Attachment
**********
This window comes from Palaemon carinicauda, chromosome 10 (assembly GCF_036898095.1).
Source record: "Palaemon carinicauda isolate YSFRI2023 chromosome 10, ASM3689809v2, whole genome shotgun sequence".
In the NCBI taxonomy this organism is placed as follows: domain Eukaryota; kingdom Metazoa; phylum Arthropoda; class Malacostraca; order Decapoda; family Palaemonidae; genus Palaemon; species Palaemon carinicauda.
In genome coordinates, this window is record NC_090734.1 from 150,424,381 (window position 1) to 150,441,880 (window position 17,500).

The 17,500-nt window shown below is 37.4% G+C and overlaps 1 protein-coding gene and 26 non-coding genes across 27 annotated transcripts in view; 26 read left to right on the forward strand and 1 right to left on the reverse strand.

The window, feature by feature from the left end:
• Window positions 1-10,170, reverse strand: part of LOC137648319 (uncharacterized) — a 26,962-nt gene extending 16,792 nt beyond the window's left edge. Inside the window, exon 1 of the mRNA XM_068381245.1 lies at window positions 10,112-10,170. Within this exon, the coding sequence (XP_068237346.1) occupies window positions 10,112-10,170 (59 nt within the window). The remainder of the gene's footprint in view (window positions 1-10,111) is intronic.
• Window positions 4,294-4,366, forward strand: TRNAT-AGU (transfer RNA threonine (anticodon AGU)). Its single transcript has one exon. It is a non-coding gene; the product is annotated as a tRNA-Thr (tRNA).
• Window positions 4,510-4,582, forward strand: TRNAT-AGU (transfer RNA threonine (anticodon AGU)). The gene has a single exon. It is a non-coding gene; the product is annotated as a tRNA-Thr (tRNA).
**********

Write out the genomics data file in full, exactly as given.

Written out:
This window comes from Palaemon carinicauda, chromosome 10 (assembly GCF_036898095.1).
Source record: "Palaemon carinicauda isolate YSFRI2023 chromosome 10, ASM3689809v2, whole genome shotgun sequence".
In the NCBI taxonomy this organism is placed as follows: domain Eukaryota; kingdom Metazoa; phylum Arthropoda; class Malacostraca; order Decapoda; family Palaemonidae; genus Palaemon; species Palaemon carinicauda.
In genome coordinates, this window is record NC_090734.1 from 150,424,381 (window position 1) to 150,441,880 (window position 17,500).

The 17,500-nt window shown below is 37.4% G+C and overlaps 1 protein-coding gene and 26 non-coding genes across 27 annotated transcripts in view; 26 read left to right on the forward strand and 1 right to left on the reverse strand.

The window, feature by feature from the left end:
• Window positions 1-10,170, reverse strand: part of LOC137648319 (uncharacterized) — a 26,962-nt gene extending 16,792 nt beyond the window's left edge. Inside the window, exon 1 of the mRNA XM_068381245.1 lies at window positions 10,112-10,170. Within this exon, the coding sequence (XP_068237346.1) occupies window positions 10,112-10,170 (59 nt within the window). The remainder of the gene's footprint in view (window positions 1-10,111) is intronic.
• Window positions 4,294-4,366, forward strand: TRNAT-AGU (transfer RNA threonine (anticodon AGU)). Its single transcript has one exon. It is a non-coding gene; the product is annotated as a tRNA-Thr (tRNA).
• Window positions 4,510-4,582, forward strand: TRNAT-AGU (transfer RNA threonine (anticodon AGU)). The gene has a single exon. It is a non-coding gene; the product is annotated as a tRNA-Thr (tRNA).